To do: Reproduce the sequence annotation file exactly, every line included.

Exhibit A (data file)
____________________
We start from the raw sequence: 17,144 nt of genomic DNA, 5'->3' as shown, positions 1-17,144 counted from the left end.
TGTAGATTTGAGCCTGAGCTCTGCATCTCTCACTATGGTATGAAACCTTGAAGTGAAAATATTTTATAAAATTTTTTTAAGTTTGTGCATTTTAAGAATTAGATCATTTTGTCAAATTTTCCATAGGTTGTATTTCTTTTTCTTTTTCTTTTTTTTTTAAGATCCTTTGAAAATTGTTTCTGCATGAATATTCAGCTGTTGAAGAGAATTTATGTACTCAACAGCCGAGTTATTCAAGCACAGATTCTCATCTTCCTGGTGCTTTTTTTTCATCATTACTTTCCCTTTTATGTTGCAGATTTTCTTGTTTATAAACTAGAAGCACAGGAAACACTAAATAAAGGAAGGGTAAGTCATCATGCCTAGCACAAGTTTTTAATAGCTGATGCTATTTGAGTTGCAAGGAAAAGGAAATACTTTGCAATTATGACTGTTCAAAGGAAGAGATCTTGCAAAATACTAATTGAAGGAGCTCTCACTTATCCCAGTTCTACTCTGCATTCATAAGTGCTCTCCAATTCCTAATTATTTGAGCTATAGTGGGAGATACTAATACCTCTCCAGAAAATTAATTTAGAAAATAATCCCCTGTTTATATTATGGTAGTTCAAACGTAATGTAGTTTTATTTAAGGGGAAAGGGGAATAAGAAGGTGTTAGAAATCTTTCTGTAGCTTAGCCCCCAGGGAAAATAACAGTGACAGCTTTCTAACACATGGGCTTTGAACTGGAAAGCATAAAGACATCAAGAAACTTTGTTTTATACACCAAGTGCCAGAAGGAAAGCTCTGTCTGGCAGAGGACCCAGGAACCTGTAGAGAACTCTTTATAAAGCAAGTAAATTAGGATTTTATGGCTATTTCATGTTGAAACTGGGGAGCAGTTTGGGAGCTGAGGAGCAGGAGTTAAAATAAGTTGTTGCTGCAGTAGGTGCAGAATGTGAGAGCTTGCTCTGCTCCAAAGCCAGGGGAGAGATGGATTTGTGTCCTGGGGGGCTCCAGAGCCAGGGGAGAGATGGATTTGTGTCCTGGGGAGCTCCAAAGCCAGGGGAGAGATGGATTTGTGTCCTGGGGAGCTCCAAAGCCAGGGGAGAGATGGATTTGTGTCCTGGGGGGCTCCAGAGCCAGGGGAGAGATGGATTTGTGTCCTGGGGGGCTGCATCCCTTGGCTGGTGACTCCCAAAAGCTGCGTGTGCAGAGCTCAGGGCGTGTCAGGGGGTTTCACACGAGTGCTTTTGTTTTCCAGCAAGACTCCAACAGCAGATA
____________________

We start from the raw sequence: 17,144 nt of genomic DNA, 5'->3' as shown, positions 1-17,144 counted from the left end.
TGTAGATTTGAGCCTGAGCTCTGCATCTCTCACTATGGTATGAAACCTTGAAGTGAAAATATTTTATAAAATTTTTTTAAGTTTGTGCATTTTAAGAATTAGATCATTTTGTCAAATTTTCCATAGGTTGTATTTCTTTTTCTTTTTCTTTTTTTTTTAAGATCCTTTGAAAATTGTTTCTGCATGAATATTCAGCTGTTGAAGAGAATTTATGTACTCAACAGCCGAGTTATTCAAGCACAGATTCTCATCTTCCTGGTGCTTTTTTTTCATCATTACTTTCCCTTTTATGTTGCAGATTTTCTTGTTTATAAACTAGAAGCACAGGAAACACTAAATAAAGGAAGGGTAAGTCATCATGCCTAGCACAAGTTTTTAATAGCTGATGCTATTTGAGTTGCAAGGAAAAGGAAATACTTTGCAATTATGACTGTTCAAAGGAAGAGATCTTGCAAAATACTAATTGAAGGAGCTCTCACTTATCCCAGTTCTACTCTGCATTCATAAGTGCTCTCCAATTCCTAATTATTTGAGCTATAGTGGGAGATACTAATACCTCTCCAGAAAATTAATTTAGAAAATAATCCCCTGTTTATATTATGGTAGTTCAAACGTAATGTAGTTTTATTTAAGGGGAAAGGGGAATAAGAAGGTGTTAGAAATCTTTCTGTAGCTTAGCCCCCAGGGAAAATAACAGTGACAGCTTTCTAACACATGGGCTTTGAACTGGAAAGCATAAAGACATCAAGAAACTTTGTTTTATACACCAAGTGCCAGAAGGAAAGCTCTGTCTGGCAGAGGACCCAGGAACCTGTAGAGAACTCTTTATAAAGCAAGTAAATTAGGATTTTATGGCTATTTCATGTTGAAACTGGGGAGCAGTTTGGGAGCTGAGGAGCAGGAGTTAAAATAAGTTGTTGCTGCAGTAGGTGCAGAATGTGAGAGCTTGCTCTGCTCCAAAGCCAGGGGAGAGATGGATTTGTGTCCTGGGGGGCTCCAGAGCCAGGGGAGAGATGGATTTGTGTCCTGGGGAGCTCCAAAGCCAGGGGAGAGATGGATTTGTGTCCTGGGGAGCTCCAAAGCCAGGGGAGAGATGGATTTGTGTCCTGGGGGGCTCCAGAGCCAGGGGAGAGATGGATTTGTGTCCTGGGGGGCTGCATCCCTTGGCTGGTGACTCCCAAAAGCTGCGTGTGCAGAGCTCAGGGCGTGTCAGGGGGTTTCACACGAGTGCTTTTGTTTTCCAGCAAGACTCCAACAGCAGATA